The best Christmas present ever—safe water for thousands!!!
Despite being 9 months on from the deadly cyclone that ripped through our area earlier in the year, people are still struggling with loss and shortages. Many lives were lost here, along with houses, crops, fields, food, sanitation & safe water supply.
So we’ve been helping with all these issues at grassroots level, but one of the most important is repairing borehole pumps.
We chose 6 more “dead”, or poorly-working pumps, formed pump committees, trained in the importance of proper maintenance, and contracted with users to begin to pay small monthly tariffs to meet future repair costs.
All 6 pumps were repaired in time for Christmas. Despite the forex and kwacha devaluation challenges, we managed to locate the right parts and complete the project, so thousands of villagers celebrated the season without the constant stress of water collection!
Each pump and area has its own story, but this work was life-transforming for whole villages: over 700 user households benefitted—about 3,900 people now have safe water close-by, especially appreciated by the particularly vulnerable, elderly, sick and frail
Village Chiefs, water & development committees, even the local MP, expressed thanks for the work done. Repairing any pump, empowers the women to spend more time within their households. It helps them get their children to school, enables them to tend their fields and produce food, hopefully with surplus to sell, stirring the local economy.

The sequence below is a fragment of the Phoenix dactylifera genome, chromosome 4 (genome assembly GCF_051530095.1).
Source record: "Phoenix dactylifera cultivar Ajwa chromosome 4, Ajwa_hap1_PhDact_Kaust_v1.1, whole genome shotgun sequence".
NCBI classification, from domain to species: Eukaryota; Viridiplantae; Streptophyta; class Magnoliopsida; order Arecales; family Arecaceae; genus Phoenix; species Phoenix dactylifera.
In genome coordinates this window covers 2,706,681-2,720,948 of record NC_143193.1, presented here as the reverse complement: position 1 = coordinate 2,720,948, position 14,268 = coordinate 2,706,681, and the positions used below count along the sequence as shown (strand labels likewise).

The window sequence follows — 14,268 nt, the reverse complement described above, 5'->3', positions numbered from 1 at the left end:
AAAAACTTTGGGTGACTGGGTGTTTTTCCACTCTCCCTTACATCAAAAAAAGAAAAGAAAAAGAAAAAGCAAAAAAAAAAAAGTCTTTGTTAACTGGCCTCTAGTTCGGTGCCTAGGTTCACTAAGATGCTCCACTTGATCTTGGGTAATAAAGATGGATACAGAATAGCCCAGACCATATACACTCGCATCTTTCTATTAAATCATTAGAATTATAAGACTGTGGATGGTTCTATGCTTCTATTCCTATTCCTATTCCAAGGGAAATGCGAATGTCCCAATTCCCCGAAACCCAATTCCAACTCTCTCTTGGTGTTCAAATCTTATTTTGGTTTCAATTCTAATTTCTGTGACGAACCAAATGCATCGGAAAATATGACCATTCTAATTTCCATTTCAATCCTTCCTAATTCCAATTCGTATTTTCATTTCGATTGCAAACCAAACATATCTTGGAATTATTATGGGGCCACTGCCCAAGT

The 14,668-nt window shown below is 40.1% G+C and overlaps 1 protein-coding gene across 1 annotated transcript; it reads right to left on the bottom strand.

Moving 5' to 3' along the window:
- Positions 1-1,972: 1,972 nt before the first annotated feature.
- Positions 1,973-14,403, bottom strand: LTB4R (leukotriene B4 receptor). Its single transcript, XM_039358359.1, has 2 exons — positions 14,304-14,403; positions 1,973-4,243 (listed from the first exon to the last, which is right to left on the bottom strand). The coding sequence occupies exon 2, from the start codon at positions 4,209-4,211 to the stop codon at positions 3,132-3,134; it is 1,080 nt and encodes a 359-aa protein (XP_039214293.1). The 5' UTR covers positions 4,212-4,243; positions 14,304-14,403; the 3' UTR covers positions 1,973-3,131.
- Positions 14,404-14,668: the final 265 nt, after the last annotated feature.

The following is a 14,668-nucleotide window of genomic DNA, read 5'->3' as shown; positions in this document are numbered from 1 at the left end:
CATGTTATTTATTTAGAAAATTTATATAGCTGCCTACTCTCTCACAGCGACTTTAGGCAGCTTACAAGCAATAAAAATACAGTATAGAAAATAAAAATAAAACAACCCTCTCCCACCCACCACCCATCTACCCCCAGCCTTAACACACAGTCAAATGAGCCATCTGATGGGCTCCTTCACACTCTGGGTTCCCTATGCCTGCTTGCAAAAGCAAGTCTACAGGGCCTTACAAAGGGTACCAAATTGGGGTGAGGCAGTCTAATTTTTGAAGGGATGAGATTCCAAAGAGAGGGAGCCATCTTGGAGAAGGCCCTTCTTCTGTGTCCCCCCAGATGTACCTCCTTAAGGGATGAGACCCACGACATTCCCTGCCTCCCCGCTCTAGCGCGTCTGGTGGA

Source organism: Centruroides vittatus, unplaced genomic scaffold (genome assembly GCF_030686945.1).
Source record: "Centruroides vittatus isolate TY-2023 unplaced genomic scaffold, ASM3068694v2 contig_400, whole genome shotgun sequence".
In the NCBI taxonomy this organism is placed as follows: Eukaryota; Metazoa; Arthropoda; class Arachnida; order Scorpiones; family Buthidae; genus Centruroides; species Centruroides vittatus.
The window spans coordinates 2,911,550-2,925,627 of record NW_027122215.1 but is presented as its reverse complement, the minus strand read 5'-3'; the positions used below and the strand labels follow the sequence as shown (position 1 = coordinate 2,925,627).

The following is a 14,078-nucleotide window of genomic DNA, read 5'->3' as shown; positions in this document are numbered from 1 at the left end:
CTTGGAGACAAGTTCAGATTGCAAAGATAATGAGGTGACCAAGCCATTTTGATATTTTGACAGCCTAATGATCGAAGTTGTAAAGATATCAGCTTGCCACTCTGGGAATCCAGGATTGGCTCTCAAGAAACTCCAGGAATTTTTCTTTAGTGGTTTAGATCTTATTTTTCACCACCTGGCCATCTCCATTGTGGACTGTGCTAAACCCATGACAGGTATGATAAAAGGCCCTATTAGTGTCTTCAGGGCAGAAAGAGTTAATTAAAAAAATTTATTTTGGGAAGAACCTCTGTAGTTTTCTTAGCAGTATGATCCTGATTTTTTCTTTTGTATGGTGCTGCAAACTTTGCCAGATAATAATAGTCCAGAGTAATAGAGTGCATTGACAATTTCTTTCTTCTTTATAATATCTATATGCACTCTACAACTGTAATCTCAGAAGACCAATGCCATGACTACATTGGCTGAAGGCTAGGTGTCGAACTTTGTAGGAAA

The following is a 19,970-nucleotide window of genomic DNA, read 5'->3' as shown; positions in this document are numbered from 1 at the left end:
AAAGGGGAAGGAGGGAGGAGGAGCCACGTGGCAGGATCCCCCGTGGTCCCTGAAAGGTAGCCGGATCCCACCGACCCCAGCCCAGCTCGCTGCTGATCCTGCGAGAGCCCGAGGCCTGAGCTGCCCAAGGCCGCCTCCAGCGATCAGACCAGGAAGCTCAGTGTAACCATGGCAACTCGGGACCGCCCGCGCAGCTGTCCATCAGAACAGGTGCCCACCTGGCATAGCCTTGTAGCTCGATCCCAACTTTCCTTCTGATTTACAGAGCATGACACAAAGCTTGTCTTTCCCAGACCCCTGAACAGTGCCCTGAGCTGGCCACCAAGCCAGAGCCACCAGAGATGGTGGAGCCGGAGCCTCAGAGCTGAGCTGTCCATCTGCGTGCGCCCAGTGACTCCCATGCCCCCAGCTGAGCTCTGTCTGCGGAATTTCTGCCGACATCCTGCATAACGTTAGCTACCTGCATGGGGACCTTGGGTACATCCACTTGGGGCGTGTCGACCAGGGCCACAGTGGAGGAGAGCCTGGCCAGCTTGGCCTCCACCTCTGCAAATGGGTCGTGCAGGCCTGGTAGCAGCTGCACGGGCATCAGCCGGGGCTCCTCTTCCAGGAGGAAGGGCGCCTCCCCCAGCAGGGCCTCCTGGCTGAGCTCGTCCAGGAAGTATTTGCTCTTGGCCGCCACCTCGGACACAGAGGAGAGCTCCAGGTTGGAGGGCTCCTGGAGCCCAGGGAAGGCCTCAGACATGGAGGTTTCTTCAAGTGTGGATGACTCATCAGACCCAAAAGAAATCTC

This intervention of borehole pump repair brings help to what is still in many places, a disaster-torn community. But safe water, now locally available, brings smiles of gratitude—and hope for more stable development in 2024!
Above, the misery of a broken borehole pump….
Below—some of the pumps successfully repaired. The first pic is the pump featured above, after restoration and including a new concrete apron to improve hygiene, raised to mitigate the effects of future flooding. This intervention saved most women having to walk about 1 km to another village, many times a day, but those unable to manage that were having to draw water from a murky hand-dug shallow well of potentially polluted water.